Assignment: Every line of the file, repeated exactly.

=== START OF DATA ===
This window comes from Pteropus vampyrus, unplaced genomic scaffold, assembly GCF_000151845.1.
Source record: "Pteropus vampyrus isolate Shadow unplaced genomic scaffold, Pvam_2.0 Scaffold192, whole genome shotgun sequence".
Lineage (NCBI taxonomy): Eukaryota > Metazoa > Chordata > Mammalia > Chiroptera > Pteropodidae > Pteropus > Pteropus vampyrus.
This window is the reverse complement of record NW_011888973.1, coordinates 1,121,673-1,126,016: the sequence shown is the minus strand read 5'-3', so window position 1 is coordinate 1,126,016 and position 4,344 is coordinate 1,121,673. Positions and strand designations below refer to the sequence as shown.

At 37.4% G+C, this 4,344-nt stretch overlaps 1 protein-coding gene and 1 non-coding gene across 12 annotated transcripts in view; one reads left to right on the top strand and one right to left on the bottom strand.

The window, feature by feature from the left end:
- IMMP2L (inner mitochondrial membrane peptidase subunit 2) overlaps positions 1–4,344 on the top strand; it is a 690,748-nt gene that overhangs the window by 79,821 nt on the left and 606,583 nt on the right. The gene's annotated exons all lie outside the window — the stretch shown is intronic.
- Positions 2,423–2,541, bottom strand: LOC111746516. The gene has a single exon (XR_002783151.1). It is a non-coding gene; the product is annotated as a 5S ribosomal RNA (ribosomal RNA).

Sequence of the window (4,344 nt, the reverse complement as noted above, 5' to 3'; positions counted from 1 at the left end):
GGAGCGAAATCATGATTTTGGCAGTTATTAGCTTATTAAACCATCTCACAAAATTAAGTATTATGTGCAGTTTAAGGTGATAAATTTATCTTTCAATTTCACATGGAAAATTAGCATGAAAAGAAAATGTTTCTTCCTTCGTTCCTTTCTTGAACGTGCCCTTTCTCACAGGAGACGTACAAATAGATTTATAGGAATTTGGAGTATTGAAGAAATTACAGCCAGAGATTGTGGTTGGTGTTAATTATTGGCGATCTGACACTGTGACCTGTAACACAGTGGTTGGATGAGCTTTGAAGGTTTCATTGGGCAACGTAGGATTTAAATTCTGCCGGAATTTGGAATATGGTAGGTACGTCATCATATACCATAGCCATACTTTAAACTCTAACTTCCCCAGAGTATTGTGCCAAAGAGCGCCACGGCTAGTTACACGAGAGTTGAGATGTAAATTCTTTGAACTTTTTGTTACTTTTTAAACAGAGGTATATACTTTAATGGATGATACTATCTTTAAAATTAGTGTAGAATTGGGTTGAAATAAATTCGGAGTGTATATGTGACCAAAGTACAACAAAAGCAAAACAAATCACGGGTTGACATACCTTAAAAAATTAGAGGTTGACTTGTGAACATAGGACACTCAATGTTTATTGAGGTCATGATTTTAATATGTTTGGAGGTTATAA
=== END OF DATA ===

This window comes from Pteropus vampyrus, unplaced genomic scaffold, assembly GCF_000151845.1.
Source record: "Pteropus vampyrus isolate Shadow unplaced genomic scaffold, Pvam_2.0 Scaffold192, whole genome shotgun sequence".
Lineage (NCBI taxonomy): Eukaryota > Metazoa > Chordata > Mammalia > Chiroptera > Pteropodidae > Pteropus > Pteropus vampyrus.
This window is the reverse complement of record NW_011888973.1, coordinates 1,121,673-1,126,016: the sequence shown is the minus strand read 5'-3', so window position 1 is coordinate 1,126,016 and position 4,344 is coordinate 1,121,673. Positions and strand designations below refer to the sequence as shown.

At 37.4% G+C, this 4,344-nt stretch overlaps 1 protein-coding gene and 1 non-coding gene across 12 annotated transcripts in view; one reads left to right on the top strand and one right to left on the bottom strand.

The window, feature by feature from the left end:
- IMMP2L (inner mitochondrial membrane peptidase subunit 2) overlaps positions 1–4,344 on the top strand; it is a 690,748-nt gene that overhangs the window by 79,821 nt on the left and 606,583 nt on the right. The gene's annotated exons all lie outside the window — the stretch shown is intronic.
- Positions 2,423–2,541, bottom strand: LOC111746516. The gene has a single exon (XR_002783151.1). It is a non-coding gene; the product is annotated as a 5S ribosomal RNA (ribosomal RNA).

Sequence of the window (4,344 nt, the reverse complement as noted above, 5' to 3'; positions counted from 1 at the left end):
GGAGCGAAATCATGATTTTGGCAGTTATTAGCTTATTAAACCATCTCACAAAATTAAGTATTATGTGCAGTTTAAGGTGATAAATTTATCTTTCAATTTCACATGGAAAATTAGCATGAAAAGAAAATGTTTCTTCCTTCGTTCCTTTCTTGAACGTGCCCTTTCTCACAGGAGACGTACAAATAGATTTATAGGAATTTGGAGTATTGAAGAAATTACAGCCAGAGATTGTGGTTGGTGTTAATTATTGGCGATCTGACACTGTGACCTGTAACACAGTGGTTGGATGAGCTTTGAAGGTTTCATTGGGCAACGTAGGATTTAAATTCTGCCGGAATTTGGAATATGGTAGGTACGTCATCATATACCATAGCCATACTTTAAACTCTAACTTCCCCAGAGTATTGTGCCAAAGAGCGCCACGGCTAGTTACACGAGAGTTGAGATGTAAATTCTTTGAACTTTTTGTTACTTTTTAAACAGAGGTATATACTTTAATGGATGATACTATCTTTAAAATTAGTGTAGAATTGGGTTGAAATAAATTCGGAGTGTATATGTGACCAAAGTACAACAAAAGCAAAACAAATCACGGGTTGACATACCTTAAAAAATTAGAGGTTGACTTGTGAACATAGGACACTCAATGTTTATTGAGGTCATGATTTTAATATGTTTGGAGGTTATAA